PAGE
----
CDOT kicks off improvements study for the I-270 Corridor

News Release

August 17. 2020 - Denver Metro Area

Virtual meeting room is open for public input

COMMERCE CITY — This summer the Colorado Department of Transportation (CDOT) and the Federal Highway Administration (FHWA), in conjunction with the City of Commerce City and Adams County, began gathering community feedback on plans to improve the seven-mile stretch of I-270 between Interstate 70 and Interstate 25. In the interest of public health and safety, CDOT will use a virtual public event room to share project information and collect comments.

The virtual event room opened today, Aug. 17, and will be accessible through Sunday, Aug. 30. During the two weeks this virtual room is open, community members can watch a presentation about the project, provide input on the project purpose and need, view information boards, and submit thoughts and suggestions on improvements to this corridor. All posted information will be available in English and Spanish. To access the virtual room, log onto

This online engagement is part of an environmental assessment being prepared to evaluate transportation improvements to I-270 in compliance with the National Environmental Policy Act. The purpose of the I-270 Corridor Improvements project is to modernize the I-270 corridor to accommodate transportation demands. This highway was constructed 50 years ago and since that time, this inner beltway for the Denver region has grown into a corridor of commerce, attracting companies in the sectors of energy, advanced manufacturing, and logistics. The highway also provides a vital connection to Denver International Airport and connects Denver to the education and research facilities along the US 36 corridor.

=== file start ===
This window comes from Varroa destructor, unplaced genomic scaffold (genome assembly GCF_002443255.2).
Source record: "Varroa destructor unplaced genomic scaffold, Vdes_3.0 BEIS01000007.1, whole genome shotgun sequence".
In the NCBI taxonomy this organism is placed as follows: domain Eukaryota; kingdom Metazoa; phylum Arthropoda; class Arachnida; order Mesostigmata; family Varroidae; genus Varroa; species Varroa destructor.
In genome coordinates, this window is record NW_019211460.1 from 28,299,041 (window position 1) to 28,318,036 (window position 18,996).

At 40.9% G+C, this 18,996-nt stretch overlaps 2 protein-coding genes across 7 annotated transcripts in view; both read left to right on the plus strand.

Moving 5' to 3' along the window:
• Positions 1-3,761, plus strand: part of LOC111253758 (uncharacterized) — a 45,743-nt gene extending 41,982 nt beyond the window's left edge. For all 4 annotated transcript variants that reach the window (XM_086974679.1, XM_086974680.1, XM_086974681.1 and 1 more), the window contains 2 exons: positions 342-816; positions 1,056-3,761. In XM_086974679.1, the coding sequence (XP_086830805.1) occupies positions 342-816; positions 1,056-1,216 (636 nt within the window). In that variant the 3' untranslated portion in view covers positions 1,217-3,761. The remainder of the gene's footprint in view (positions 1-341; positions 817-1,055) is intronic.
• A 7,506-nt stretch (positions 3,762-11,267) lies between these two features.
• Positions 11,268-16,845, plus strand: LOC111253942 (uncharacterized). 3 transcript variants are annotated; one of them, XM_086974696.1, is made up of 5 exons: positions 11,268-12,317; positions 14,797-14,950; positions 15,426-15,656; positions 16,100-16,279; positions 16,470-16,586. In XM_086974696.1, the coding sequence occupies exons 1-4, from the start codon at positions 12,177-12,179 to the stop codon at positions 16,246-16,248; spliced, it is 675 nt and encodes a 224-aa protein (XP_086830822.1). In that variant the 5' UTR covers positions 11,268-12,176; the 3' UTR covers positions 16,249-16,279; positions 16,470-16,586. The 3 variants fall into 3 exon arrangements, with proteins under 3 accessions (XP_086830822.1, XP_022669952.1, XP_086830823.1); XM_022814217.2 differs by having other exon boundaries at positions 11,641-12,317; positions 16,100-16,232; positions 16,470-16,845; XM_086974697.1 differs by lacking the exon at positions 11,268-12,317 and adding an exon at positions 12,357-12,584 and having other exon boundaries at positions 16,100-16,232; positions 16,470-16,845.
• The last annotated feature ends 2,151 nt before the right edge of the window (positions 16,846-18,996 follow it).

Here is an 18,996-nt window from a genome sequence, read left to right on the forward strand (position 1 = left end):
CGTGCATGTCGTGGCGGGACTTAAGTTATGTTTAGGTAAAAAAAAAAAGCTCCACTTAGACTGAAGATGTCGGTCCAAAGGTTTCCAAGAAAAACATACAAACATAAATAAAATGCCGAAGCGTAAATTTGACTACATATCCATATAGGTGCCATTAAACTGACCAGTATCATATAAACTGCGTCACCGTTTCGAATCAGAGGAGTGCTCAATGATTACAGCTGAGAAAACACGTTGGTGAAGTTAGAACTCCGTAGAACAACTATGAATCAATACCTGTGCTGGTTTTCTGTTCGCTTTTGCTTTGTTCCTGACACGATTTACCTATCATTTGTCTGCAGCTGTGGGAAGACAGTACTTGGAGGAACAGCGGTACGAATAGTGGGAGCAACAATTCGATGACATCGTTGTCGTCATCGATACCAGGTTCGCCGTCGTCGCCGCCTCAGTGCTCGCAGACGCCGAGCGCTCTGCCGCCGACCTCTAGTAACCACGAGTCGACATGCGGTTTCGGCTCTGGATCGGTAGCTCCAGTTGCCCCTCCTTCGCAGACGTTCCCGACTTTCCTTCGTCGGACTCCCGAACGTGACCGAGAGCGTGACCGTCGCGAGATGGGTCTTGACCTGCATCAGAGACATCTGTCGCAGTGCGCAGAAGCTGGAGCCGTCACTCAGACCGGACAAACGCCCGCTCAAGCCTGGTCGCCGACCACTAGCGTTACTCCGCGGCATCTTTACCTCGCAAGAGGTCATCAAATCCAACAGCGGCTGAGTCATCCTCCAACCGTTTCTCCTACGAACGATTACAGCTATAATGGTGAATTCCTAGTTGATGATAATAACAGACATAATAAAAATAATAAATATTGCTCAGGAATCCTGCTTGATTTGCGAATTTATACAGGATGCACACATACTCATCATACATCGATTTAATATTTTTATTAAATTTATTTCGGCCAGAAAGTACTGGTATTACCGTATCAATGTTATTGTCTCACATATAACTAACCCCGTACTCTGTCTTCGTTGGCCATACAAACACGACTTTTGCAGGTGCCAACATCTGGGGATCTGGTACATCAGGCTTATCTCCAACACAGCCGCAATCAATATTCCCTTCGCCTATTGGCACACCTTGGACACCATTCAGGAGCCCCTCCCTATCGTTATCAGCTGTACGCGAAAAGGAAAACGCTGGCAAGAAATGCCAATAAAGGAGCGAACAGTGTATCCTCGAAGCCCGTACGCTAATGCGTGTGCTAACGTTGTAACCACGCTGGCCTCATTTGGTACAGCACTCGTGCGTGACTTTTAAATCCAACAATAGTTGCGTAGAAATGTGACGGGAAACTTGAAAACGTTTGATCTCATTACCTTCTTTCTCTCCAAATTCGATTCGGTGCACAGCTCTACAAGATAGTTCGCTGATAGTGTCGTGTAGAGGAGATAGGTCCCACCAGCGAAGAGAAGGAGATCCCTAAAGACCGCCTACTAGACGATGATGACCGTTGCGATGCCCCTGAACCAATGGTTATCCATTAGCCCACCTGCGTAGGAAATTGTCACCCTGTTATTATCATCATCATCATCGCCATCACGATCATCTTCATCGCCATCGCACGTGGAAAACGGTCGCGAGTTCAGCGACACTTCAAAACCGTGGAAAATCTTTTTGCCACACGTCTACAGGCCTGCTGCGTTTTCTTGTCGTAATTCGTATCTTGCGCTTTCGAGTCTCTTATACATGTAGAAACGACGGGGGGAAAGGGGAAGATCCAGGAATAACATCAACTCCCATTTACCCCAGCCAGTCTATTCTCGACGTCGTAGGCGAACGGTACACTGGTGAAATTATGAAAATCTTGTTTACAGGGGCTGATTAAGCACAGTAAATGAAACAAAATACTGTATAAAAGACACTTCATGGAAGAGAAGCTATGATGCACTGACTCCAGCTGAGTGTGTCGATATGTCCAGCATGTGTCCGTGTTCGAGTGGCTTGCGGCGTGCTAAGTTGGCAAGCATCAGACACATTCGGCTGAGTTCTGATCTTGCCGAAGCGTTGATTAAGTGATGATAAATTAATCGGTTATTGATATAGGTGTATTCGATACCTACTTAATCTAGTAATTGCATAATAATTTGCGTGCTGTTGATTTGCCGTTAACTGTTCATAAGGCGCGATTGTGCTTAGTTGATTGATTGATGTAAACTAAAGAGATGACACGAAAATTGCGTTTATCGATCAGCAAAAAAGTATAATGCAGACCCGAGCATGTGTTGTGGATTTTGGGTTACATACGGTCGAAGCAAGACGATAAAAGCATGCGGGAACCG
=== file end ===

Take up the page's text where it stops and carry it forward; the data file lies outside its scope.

PROJECT INFORMATION: For additional information about this project, visit the project website at  and share input through a comment form or interactive map. You can also reach the project team at [email protected] or 303-512-4270. 


CDOT has approximately 3,000 employees located at its Denver headquarters and in regional offices throughout Colorado, and manages more than 23,000 lane miles of highway and 3,429 bridges. CDOT also manages grant partnerships with a range of other agencies, including metropolitan planning organizations, local governments and airports. It also administers Bustang, the state-owned and operated interregional express service. Gov. Polis has charged CDOT to further build on the state’s intermodal mobility options.